Wednesday, January 13, 2010

Confirmation: Weekly News & Notes
















*"I think one could say it's the Wynton Marsalis/Ken Burns style of jazz history that gave us the 18th & Vine 'Jazz District,' which is one of the most depressing places on earth," avers Peter Lawless. The full interview with the musician is at the Black House Improvisors' Collective site. The ensemble performs Friday at the Paragraph Art Gallery and Sunday at the Record Bar.

*Joe Klopus' invaluable weekly column returns.

*The Pat Metheny media blitz is in full swing. The BBC offers a podcast. Metheny's segment begins at the 6:05 mark and ends at 12:45. An Australian publication marvels at Metheny's new project. Further evidence that the Orchestrion mania is real is the fact that this YouTube preview was viewed over 30,000 times in six days.

*Mike Metheny pays tribute to the Folly Theater's Doug Tatum.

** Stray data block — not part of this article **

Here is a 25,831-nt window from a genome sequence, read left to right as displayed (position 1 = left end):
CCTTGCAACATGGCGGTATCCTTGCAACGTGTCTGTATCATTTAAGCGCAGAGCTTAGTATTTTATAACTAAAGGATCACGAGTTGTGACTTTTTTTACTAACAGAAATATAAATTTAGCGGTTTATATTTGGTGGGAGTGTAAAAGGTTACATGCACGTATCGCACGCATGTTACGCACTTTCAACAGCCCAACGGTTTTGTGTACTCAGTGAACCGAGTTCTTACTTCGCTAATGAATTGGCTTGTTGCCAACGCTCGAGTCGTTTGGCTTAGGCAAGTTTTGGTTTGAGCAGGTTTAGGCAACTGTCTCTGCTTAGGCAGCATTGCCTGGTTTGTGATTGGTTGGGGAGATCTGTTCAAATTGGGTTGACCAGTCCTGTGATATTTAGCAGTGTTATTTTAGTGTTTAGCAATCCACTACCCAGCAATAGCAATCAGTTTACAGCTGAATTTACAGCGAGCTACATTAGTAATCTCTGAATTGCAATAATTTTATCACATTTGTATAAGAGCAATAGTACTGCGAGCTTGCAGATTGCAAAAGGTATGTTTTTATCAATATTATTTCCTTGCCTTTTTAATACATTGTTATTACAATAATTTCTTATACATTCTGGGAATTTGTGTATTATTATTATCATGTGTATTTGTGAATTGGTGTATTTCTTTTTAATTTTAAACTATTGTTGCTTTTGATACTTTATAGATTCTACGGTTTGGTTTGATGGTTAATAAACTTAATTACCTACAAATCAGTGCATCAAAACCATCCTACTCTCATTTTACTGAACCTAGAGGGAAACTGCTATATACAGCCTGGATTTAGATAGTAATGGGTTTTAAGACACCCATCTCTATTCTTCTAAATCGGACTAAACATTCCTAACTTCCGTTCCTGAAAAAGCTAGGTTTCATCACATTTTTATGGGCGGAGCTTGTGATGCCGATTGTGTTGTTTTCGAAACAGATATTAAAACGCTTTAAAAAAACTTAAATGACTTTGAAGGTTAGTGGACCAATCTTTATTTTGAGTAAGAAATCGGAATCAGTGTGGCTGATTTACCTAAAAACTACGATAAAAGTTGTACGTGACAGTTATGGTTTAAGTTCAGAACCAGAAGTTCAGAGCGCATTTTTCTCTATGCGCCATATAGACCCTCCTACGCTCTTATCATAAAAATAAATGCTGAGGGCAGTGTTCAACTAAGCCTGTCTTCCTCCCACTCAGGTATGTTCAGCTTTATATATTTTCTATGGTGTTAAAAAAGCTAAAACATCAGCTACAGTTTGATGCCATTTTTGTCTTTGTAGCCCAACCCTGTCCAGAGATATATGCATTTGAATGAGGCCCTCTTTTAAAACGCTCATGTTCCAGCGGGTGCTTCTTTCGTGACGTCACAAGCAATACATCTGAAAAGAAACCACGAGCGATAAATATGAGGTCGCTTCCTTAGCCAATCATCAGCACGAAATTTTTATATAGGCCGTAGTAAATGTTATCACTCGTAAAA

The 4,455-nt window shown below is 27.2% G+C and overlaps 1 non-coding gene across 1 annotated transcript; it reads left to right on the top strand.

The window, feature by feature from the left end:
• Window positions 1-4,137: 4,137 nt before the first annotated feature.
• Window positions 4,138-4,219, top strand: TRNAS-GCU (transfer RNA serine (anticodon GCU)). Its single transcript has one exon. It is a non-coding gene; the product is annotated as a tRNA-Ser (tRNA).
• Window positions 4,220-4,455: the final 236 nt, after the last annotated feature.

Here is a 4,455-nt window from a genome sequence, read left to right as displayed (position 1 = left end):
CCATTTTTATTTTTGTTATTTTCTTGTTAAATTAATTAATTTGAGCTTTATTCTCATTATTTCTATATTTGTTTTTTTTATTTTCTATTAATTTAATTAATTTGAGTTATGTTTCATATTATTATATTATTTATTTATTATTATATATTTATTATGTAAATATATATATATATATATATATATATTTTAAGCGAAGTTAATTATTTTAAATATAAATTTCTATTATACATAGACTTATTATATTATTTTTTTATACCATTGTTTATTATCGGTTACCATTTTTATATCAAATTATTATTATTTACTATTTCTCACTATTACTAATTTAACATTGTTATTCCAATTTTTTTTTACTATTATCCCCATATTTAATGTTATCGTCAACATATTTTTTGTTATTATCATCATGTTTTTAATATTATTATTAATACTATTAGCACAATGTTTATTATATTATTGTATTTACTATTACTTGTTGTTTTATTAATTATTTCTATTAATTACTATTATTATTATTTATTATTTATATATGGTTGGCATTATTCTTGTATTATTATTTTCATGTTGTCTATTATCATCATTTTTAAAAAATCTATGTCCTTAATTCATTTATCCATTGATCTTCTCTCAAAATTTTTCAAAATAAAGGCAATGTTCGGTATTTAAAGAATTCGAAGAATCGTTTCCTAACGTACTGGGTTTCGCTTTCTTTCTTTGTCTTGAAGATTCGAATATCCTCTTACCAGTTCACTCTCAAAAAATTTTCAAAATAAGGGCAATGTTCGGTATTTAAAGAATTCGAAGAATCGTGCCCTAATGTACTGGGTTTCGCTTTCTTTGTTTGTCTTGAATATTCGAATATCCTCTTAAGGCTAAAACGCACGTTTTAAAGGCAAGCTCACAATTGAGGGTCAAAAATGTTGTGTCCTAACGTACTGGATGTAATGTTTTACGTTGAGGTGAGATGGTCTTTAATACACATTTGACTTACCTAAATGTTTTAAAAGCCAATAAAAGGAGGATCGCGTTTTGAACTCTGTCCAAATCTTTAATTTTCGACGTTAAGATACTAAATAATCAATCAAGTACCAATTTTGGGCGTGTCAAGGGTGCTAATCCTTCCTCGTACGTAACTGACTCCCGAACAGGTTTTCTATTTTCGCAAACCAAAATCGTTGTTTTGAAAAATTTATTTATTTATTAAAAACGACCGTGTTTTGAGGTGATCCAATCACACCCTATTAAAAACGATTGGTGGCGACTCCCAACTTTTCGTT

*The latest missive from KCJazzLark is, as usual, quite compelling.

*Matt Otto's new book, Modern Jazz Vocabulary, Vol. 1, is now available.

*Hearts of Darkness and The People's Liberation Big Band made Lucas Wetzel's thoughtful top shows of 2009 list.

*Mark Edelman suggests a "jazz crawl" on Thursday.

*Ink previewed the Mark Lowrey vs Hip Hop show. So did Tim Finn.

*Present reviews Mouth.

*The Star offers an enthusiastic review of Allen Toussaint's concert at the Folly Theater. So do The Pitch and the Daily Record.

*A reviewer detected jazz influences in a composition by Menachem Wiesenberg at a performance by the Kansas City Symphony.

*A blogger shares his photographs and thoughts about last year's big gathering on the steps of the Mutual Musicians Foundation.

*Here's another road trip alert: Dean Minderman of St. Louis Jazz Notes reports that King Sunny Ade will perform in his town on April 20. I call shotgun.

(Original image by Plastic Sax.)

20 comments:

Anonymous said...

Does anybody know why Betty Crow was removed from the work she has been doing at the MMF? Seems to me, she has done more good than any I've seen in the last twenty years. Who is better qualified? Who will work that hard for no pay?